I talk a lot about the brain in MBF (as I like to call it), as well as the body. For me, horseback riding has been a union of the two, which came as a surprise because I hadn’t been aware how separate they were, for me. The paradox is that I have become united enough that I can forget about both and the horse when I have to apply myself to solving problem in a lesson… but that’s a whole ‘nother post.
If the brain is a repository of bad outcomes, it stands to reason that it also contains good ones. Those bad outcomes eventually become information with no emotional charge, information you can use to create a different outcome, a better one, if you keep applying yourself with help and patience.
For some reason, for an entire term, none of us in the Tuesday lesson could look where we were going when approaching an obstacle. It was comical because where were we looking if not where we were going? Yet our instructor’s patience never faltered.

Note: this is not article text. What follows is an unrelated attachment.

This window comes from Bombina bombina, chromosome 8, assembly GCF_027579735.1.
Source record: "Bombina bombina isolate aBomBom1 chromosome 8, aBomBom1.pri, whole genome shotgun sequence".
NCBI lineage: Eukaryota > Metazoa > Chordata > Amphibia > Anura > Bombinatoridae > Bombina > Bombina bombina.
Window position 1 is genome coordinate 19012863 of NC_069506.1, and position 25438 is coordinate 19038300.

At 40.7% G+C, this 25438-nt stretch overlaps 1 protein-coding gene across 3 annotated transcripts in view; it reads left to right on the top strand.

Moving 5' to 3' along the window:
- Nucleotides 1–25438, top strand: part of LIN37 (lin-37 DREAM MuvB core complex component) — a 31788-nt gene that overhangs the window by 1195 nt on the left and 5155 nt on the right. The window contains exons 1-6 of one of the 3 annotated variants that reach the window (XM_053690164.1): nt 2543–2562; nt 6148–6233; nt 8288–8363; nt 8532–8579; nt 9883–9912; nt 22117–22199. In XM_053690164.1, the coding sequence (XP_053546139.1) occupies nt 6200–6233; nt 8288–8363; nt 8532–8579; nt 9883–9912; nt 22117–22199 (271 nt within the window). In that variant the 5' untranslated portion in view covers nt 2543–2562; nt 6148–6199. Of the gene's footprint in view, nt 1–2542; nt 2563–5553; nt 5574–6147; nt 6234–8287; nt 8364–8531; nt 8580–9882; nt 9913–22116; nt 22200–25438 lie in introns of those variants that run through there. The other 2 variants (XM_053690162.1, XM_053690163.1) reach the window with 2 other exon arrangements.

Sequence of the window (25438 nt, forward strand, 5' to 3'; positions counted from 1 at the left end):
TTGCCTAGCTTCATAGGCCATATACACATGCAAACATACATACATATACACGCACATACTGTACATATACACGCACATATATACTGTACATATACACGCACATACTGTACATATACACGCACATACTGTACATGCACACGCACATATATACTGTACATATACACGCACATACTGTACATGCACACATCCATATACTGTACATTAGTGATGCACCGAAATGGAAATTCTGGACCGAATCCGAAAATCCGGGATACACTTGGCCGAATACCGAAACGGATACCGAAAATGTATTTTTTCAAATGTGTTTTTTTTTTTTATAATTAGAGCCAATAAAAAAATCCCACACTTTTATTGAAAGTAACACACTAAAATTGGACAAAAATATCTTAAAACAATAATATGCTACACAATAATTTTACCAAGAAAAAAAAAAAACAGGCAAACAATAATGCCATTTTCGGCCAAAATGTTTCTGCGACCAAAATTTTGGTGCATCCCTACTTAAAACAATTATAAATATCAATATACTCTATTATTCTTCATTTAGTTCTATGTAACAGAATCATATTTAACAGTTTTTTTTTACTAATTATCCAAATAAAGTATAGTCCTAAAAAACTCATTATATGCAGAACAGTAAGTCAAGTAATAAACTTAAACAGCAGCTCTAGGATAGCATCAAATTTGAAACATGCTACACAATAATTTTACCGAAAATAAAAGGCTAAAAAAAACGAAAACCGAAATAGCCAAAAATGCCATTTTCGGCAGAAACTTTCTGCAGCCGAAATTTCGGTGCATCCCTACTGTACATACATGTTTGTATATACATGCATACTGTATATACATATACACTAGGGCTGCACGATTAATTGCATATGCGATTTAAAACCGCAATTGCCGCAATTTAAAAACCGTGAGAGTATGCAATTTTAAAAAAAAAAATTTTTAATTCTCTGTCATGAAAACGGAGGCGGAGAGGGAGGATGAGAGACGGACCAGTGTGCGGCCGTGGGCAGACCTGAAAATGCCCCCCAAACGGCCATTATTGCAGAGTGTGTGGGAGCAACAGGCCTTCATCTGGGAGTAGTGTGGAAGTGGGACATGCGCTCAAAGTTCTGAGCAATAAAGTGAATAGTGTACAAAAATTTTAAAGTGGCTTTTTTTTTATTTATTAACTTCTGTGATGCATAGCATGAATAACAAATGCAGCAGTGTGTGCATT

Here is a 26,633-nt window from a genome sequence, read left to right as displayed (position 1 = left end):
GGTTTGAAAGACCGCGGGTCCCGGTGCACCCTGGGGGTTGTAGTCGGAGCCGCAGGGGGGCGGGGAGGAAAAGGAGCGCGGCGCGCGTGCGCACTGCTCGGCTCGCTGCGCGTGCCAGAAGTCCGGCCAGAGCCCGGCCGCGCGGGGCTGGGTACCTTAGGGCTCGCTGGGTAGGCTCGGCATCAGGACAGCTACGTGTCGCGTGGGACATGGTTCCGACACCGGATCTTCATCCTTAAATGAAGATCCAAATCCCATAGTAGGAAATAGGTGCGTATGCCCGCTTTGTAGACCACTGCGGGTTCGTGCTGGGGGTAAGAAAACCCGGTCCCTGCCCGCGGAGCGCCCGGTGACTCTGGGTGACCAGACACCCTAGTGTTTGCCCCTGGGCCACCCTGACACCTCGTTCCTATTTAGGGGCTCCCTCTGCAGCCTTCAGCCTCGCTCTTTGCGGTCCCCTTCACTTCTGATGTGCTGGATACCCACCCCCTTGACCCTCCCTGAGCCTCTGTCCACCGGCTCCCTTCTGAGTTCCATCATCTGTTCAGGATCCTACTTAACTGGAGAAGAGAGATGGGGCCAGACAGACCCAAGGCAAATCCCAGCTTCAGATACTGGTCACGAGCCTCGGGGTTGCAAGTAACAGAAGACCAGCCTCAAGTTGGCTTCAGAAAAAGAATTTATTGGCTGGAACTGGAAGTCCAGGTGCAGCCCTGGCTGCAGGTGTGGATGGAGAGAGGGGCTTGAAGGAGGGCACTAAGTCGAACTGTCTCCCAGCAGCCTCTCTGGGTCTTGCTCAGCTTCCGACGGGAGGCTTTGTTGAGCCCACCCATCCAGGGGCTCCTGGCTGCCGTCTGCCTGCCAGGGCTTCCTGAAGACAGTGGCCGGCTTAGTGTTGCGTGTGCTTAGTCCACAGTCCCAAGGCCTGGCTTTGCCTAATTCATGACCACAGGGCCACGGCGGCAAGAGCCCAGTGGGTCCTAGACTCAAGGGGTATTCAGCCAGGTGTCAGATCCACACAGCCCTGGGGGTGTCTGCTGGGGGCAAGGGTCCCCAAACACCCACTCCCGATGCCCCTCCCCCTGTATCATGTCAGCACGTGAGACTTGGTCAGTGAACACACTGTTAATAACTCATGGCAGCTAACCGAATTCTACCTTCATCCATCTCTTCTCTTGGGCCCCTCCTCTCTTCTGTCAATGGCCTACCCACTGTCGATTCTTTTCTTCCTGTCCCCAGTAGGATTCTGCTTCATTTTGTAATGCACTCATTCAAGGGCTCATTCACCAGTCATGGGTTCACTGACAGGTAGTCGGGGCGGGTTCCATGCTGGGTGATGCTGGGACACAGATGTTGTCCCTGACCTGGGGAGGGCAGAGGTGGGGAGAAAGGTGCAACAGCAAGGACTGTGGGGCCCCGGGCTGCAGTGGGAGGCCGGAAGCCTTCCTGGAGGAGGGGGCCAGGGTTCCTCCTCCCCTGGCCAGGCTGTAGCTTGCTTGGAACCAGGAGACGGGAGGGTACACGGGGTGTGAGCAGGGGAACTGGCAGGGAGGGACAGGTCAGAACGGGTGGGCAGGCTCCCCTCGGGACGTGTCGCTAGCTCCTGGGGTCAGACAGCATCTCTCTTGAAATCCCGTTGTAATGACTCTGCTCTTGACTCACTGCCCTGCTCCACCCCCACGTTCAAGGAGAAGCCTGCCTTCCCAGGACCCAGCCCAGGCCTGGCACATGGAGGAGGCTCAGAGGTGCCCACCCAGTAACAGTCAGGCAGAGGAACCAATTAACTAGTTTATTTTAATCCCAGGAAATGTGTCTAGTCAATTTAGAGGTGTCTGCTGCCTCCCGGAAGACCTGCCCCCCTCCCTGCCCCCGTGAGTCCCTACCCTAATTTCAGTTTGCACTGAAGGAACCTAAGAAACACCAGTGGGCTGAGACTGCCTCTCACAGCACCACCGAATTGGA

Then it all clicked; she had us jump fences that had funky approaches so we would have to look where we were going or else end up in a mess. The simplicity of the movement was powerful: the act of the rider turning her head turns her spine, which shifts her seat, so the horse gets the message, Go that way. We learned we would get to the fence, even though it looked like there was no way we were going to have the space or the time. Looking where you are going? Duh. Listening to instructions? Bigger duh. Once we got it, once it became clear that it worked, we had rewired our brains and created muscle memory—and then we moved on to the next thing we needed to correct.